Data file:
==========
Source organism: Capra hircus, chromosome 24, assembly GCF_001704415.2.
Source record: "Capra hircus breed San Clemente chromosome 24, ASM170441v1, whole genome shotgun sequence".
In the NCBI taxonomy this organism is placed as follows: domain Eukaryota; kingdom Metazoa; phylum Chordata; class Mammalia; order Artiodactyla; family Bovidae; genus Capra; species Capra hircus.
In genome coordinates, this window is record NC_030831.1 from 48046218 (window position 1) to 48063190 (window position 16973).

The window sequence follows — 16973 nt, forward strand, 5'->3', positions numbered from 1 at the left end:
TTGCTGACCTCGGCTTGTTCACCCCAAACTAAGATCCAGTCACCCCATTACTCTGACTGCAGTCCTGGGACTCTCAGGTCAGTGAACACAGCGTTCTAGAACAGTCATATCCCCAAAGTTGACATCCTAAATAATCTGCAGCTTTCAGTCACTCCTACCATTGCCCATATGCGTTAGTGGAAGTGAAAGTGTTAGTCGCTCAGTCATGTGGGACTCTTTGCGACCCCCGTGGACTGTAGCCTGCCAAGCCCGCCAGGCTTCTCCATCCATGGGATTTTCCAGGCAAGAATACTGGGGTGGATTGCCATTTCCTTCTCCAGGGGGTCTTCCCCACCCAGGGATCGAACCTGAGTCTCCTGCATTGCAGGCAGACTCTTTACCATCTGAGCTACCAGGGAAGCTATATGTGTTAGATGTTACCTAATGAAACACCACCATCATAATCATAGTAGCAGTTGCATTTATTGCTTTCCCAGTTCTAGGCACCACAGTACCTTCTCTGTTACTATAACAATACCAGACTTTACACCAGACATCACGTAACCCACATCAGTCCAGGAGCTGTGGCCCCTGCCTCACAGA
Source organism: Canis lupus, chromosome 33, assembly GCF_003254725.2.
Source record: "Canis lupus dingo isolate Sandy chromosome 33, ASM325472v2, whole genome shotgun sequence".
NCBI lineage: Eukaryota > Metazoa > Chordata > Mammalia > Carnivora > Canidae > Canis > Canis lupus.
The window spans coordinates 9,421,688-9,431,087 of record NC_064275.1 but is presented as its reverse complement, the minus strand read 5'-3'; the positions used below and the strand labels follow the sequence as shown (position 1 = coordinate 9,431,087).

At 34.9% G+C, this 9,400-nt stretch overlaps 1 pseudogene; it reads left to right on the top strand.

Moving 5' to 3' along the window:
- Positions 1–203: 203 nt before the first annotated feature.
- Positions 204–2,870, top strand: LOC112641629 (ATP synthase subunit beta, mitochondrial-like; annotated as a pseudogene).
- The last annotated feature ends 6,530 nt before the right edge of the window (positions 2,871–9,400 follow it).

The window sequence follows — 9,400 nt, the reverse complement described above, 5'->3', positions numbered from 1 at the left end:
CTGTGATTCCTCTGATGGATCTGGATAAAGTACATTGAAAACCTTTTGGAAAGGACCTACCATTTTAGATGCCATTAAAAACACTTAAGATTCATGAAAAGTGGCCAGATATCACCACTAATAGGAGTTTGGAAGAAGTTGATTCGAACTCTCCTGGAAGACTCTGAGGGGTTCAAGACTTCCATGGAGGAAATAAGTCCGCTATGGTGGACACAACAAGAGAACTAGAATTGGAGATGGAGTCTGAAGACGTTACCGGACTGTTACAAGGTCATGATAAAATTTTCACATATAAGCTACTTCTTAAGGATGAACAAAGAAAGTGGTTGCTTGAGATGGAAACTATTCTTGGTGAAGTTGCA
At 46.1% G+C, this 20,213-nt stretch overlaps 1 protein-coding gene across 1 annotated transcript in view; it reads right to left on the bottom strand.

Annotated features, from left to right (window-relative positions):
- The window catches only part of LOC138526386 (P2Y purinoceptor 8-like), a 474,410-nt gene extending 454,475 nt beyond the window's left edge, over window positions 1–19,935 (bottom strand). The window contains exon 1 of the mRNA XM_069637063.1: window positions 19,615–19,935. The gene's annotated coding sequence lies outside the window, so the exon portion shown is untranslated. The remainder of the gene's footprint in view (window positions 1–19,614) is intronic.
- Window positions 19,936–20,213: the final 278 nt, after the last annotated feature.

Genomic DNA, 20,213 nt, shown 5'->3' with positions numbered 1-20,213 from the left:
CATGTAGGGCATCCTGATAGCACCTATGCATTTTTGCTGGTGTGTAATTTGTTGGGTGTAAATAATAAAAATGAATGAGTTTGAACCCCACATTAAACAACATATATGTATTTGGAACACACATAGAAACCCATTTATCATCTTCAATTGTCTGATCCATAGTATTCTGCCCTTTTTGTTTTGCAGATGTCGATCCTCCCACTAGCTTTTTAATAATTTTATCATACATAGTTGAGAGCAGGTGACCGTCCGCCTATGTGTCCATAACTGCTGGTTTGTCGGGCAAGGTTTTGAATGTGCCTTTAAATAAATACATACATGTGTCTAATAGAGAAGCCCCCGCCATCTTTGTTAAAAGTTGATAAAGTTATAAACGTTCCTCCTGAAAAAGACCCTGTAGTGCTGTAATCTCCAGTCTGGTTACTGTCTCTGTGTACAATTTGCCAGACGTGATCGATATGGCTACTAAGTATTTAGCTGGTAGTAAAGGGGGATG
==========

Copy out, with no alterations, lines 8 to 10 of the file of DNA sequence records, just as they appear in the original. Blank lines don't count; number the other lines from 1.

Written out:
Source record: "Canis lupus dingo isolate Sandy chromosome 33, ASM325472v2, whole genome shotgun sequence".
NCBI lineage: Eukaryota > Metazoa > Chordata > Mammalia > Carnivora > Canidae > Canis > Canis lupus.
The window spans coordinates 9,421,688-9,431,087 of record NC_064275.1 but is presented as its reverse complement, the minus strand read 5'-3'; the positions used below and the strand labels follow the sequence as shown (position 1 = coordinate 9,431,087).